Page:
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Old 09-27-2004, 04:11 PM   #11
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I like the large bubbles/open texture of bread such a the vienna loaves you can buy at bakeries in Australia.....I miss Aussie bread, here the texture is horrible, really spongy and yucky. I aim for somwhere in between, which I think I am achieving now. What I am really pleased about is that my bread is still nice on day two, when I used to make bread, it was inedible on day two, really tough and the flavour was not nice.
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Old 09-27-2004, 07:56 PM   #12
 
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I have not fiddled with my recipe for at least 6 months purely because like your bread it is still good on day 2. It used to be good on day 3 but since my son and his wife are holidaying here from Cambodia it no longer gets to day 3.

Do you remember the bread rolls in all the Asian bakeries here. You know, with the super large holes, they are beautiful and crispy and when you break them open there is practically nothin but a shell. They go great for Vietnamese pork rolls, a real delicacy, have you tried them, only about $2 here. My Vietnamese mate Hoang who owned a restaurant reckoned he could open a bakery and make a motza. He said his people new the secret to getting more air into the bread. Sometimes I prefer more bread in the air.
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Old 09-28-2004, 03:45 AM   #13
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I love that syle of bread, we had a lone Vietnamese bakery in one of the suburbs of Hobart. We didn't have your cosmopolitan culture that you have in the big smoke!!!

In Manchester we don't have any Vietnamese people to speak of, however, there is a huge Pakistani/Indian community, West Indian, African and Chinese, with all their different breads. i love Indian naan bread, as long as it isn't too sweet!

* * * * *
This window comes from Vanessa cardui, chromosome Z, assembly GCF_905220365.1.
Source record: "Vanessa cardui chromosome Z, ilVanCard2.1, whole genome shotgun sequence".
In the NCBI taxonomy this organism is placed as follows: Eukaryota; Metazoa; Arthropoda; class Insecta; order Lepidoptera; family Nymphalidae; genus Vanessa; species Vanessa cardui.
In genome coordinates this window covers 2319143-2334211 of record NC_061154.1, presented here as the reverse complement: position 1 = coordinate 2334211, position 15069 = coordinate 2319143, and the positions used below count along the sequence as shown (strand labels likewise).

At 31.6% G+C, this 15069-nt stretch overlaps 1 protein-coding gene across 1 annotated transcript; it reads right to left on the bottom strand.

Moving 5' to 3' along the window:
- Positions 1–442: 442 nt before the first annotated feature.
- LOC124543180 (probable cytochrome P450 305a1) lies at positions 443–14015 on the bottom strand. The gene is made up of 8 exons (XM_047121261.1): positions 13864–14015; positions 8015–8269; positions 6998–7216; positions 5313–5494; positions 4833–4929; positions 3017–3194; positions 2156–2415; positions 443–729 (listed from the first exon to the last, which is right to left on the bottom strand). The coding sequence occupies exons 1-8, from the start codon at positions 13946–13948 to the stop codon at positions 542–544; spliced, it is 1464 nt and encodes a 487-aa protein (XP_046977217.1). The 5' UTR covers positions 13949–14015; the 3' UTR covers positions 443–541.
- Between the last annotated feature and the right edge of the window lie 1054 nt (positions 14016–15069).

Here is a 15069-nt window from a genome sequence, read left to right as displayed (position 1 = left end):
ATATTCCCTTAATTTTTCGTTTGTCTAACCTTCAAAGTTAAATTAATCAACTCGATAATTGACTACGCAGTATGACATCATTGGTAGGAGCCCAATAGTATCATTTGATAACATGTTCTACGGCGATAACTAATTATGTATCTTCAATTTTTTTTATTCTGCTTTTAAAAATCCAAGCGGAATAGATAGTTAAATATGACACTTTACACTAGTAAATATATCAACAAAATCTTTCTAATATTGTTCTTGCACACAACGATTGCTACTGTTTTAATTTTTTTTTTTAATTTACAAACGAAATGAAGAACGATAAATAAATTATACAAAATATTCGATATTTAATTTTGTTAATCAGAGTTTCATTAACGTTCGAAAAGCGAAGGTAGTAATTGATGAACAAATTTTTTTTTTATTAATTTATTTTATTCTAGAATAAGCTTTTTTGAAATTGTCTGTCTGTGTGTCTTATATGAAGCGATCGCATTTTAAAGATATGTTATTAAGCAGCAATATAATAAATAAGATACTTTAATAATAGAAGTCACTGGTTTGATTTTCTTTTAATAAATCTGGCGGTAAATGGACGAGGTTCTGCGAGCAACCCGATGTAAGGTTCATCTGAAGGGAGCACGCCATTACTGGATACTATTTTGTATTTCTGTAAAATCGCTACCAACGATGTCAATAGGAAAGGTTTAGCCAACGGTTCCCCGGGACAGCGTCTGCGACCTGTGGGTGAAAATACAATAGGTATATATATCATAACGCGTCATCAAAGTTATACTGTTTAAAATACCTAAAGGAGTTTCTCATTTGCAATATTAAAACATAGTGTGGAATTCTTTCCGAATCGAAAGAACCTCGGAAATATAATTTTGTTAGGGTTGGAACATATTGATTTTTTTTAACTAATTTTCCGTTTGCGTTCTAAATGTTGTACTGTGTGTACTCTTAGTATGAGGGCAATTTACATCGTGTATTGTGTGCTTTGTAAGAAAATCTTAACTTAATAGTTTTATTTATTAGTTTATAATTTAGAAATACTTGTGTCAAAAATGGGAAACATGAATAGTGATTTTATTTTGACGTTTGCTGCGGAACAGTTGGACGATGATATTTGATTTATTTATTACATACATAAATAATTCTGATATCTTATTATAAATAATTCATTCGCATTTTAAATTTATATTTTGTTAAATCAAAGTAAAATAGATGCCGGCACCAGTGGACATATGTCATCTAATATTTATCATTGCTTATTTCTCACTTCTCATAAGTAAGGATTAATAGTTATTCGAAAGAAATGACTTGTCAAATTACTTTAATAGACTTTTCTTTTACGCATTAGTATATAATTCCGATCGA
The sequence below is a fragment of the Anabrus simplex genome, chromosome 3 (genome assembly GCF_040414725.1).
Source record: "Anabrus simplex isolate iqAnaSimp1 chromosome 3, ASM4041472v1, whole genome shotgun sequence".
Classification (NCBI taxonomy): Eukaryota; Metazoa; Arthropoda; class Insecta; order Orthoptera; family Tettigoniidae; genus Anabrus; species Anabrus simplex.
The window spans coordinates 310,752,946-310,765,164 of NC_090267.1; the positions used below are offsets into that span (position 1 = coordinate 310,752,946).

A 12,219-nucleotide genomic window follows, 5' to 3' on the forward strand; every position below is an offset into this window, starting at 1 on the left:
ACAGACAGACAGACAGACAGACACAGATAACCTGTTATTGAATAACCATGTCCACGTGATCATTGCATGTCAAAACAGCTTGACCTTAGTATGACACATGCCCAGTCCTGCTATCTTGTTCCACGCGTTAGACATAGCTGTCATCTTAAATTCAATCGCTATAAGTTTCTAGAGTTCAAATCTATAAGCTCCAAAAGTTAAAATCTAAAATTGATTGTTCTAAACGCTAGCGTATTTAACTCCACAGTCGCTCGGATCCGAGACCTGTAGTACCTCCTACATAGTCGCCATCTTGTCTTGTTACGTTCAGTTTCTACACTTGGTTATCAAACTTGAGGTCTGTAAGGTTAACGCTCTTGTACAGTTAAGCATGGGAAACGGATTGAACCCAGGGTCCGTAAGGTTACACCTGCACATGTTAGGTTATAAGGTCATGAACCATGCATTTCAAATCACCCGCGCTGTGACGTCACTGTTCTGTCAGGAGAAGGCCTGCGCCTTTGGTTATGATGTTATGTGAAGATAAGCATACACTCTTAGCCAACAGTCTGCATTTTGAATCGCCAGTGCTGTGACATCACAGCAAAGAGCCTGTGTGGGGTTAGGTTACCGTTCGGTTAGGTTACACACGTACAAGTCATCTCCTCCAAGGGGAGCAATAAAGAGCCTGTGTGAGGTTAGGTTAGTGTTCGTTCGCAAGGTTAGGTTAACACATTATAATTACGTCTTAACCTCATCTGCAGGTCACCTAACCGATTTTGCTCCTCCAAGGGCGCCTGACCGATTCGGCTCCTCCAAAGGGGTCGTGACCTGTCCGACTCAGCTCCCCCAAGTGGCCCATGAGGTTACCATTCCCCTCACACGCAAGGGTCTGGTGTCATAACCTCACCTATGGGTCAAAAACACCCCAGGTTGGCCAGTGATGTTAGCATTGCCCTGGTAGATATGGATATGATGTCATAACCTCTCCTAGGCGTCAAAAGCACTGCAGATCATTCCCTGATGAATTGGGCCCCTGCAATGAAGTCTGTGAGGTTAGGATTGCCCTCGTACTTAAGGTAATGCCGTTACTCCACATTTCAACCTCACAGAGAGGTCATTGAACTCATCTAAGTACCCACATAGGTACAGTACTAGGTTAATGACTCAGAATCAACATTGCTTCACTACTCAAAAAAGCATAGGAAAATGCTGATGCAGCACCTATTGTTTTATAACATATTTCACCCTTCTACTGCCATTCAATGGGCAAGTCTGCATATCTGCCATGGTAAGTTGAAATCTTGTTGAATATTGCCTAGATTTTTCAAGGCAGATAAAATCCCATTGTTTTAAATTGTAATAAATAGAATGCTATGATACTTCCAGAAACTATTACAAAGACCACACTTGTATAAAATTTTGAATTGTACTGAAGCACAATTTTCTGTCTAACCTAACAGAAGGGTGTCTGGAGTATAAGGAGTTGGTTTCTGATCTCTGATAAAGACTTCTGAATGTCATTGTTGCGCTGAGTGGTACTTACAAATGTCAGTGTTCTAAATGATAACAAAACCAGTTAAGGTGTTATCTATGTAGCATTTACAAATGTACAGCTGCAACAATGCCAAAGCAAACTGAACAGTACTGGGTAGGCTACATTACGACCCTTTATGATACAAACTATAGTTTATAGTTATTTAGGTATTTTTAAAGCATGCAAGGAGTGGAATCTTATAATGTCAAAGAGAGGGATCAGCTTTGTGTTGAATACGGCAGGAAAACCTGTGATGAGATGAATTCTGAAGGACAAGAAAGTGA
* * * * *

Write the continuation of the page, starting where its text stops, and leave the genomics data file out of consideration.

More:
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Old 09-28-2004, 10:23 AM   #14
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Hi :)

Kyles I love instant yeast too. It rises much better and gives all these bubbles you're talking about. The only drawback to instant yeast is it's yeasty flavor sometimes but I don't mind that at all. I also warm up my oven a little for the dough to rise but remember a fast rise isn't favorable for bread. So when I notice it's rising too quick, I take it out & place it in a cooler area to slow down the rise a little bit. One last thing I noticed is not to let the second rise be longer than 40 minutes.

Goodluck & congrats on your bread!
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Old 09-28-2004, 10:42 AM   #15
 
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Moonlight, I rise all my bread fast. I use instant yeast. I rise In sealed containers with hot steamy water. or in the sink covered with a sheet thick polythene. This simulates bakery proving ovens. No yeasty flavours, just perfect bread. I also quite often put the bread into a cold oven or a half heated oven when ready to bake. Try it, and report back here and let others know I was not spinning a tale. You will be pleasently surprised. This gives you time to get your next batch ready. I was sceptical at first. Got it from a bread book.
I think the main prob people have with homemade bread is that they get too technical. I also throw a cupful of water every so often into the oven or spray water in to simulate the humid bakery ovens.
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Old 09-28-2004, 12:06 PM   #16
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I like Waynet's mehod of speeding p rising time with a warm, humid condition. Makes sense - I must try it.

This thing about large air bubbles in bread escapes me. While I prefer a light, airy texture, those large bubbles have little flavor or nourishment, and stuff like jam drops through the holes, so what's the attraction? :D